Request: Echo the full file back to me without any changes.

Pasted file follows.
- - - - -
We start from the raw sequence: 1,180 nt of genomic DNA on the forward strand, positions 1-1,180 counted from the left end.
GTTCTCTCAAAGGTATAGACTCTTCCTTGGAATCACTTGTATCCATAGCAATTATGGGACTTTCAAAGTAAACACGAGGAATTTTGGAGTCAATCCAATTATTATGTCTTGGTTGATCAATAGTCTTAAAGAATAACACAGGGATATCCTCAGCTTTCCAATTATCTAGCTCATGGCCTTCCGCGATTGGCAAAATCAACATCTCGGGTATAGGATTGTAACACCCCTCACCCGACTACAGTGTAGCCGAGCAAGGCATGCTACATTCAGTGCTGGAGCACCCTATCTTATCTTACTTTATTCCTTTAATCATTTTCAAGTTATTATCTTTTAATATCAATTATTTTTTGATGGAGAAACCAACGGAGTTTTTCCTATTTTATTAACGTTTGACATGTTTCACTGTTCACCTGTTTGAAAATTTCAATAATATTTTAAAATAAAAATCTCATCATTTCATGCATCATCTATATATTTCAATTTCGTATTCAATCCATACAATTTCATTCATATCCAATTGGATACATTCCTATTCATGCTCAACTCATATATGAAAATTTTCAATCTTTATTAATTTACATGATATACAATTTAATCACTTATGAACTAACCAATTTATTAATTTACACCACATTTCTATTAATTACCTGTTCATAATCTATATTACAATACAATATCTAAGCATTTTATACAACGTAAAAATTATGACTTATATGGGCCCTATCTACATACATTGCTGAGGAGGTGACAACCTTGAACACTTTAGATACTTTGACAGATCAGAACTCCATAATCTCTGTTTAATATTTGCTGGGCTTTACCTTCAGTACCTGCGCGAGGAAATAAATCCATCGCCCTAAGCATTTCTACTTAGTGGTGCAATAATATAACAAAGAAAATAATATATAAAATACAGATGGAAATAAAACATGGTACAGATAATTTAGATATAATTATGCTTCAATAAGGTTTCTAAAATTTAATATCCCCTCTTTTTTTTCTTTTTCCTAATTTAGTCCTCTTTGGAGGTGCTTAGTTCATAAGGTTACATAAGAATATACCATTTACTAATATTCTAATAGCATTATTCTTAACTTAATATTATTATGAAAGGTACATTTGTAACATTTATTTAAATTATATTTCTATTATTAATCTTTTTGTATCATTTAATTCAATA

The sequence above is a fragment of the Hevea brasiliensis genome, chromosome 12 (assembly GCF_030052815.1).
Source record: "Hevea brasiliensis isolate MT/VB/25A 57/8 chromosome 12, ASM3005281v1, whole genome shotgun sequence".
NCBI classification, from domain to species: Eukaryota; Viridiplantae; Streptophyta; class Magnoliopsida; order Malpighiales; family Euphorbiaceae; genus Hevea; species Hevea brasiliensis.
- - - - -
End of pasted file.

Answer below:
We start from the raw sequence: 1,180 nt of genomic DNA on the forward strand, positions 1-1,180 counted from the left end.
GTTCTCTCAAAGGTATAGACTCTTCCTTGGAATCACTTGTATCCATAGCAATTATGGGACTTTCAAAGTAAACACGAGGAATTTTGGAGTCAATCCAATTATTATGTCTTGGTTGATCAATAGTCTTAAAGAATAACACAGGGATATCCTCAGCTTTCCAATTATCTAGCTCATGGCCTTCCGCGATTGGCAAAATCAACATCTCGGGTATAGGATTGTAACACCCCTCACCCGACTACAGTGTAGCCGAGCAAGGCATGCTACATTCAGTGCTGGAGCACCCTATCTTATCTTACTTTATTCCTTTAATCATTTTCAAGTTATTATCTTTTAATATCAATTATTTTTTGATGGAGAAACCAACGGAGTTTTTCCTATTTTATTAACGTTTGACATGTTTCACTGTTCACCTGTTTGAAAATTTCAATAATATTTTAAAATAAAAATCTCATCATTTCATGCATCATCTATATATTTCAATTTCGTATTCAATCCATACAATTTCATTCATATCCAATTGGATACATTCCTATTCATGCTCAACTCATATATGAAAATTTTCAATCTTTATTAATTTACATGATATACAATTTAATCACTTATGAACTAACCAATTTATTAATTTACACCACATTTCTATTAATTACCTGTTCATAATCTATATTACAATACAATATCTAAGCATTTTATACAACGTAAAAATTATGACTTATATGGGCCCTATCTACATACATTGCTGAGGAGGTGACAACCTTGAACACTTTAGATACTTTGACAGATCAGAACTCCATAATCTCTGTTTAATATTTGCTGGGCTTTACCTTCAGTACCTGCGCGAGGAAATAAATCCATCGCCCTAAGCATTTCTACTTAGTGGTGCAATAATATAACAAAGAAAATAATATATAAAATACAGATGGAAATAAAACATGGTACAGATAATTTAGATATAATTATGCTTCAATAAGGTTTCTAAAATTTAATATCCCCTCTTTTTTTTCTTTTTCCTAATTTAGTCCTCTTTGGAGGTGCTTAGTTCATAAGGTTACATAAGAATATACCATTTACTAATATTCTAATAGCATTATTCTTAACTTAATATTATTATGAAAGGTACATTTGTAACATTTATTTAAATTATATTTCTATTATTAATCTTTTTGTATCATTTAATTCAATA

The sequence above is a fragment of the Hevea brasiliensis genome, chromosome 12 (assembly GCF_030052815.1).
Source record: "Hevea brasiliensis isolate MT/VB/25A 57/8 chromosome 12, ASM3005281v1, whole genome shotgun sequence".
NCBI classification, from domain to species: Eukaryota; Viridiplantae; Streptophyta; class Magnoliopsida; order Malpighiales; family Euphorbiaceae; genus Hevea; species Hevea brasiliensis.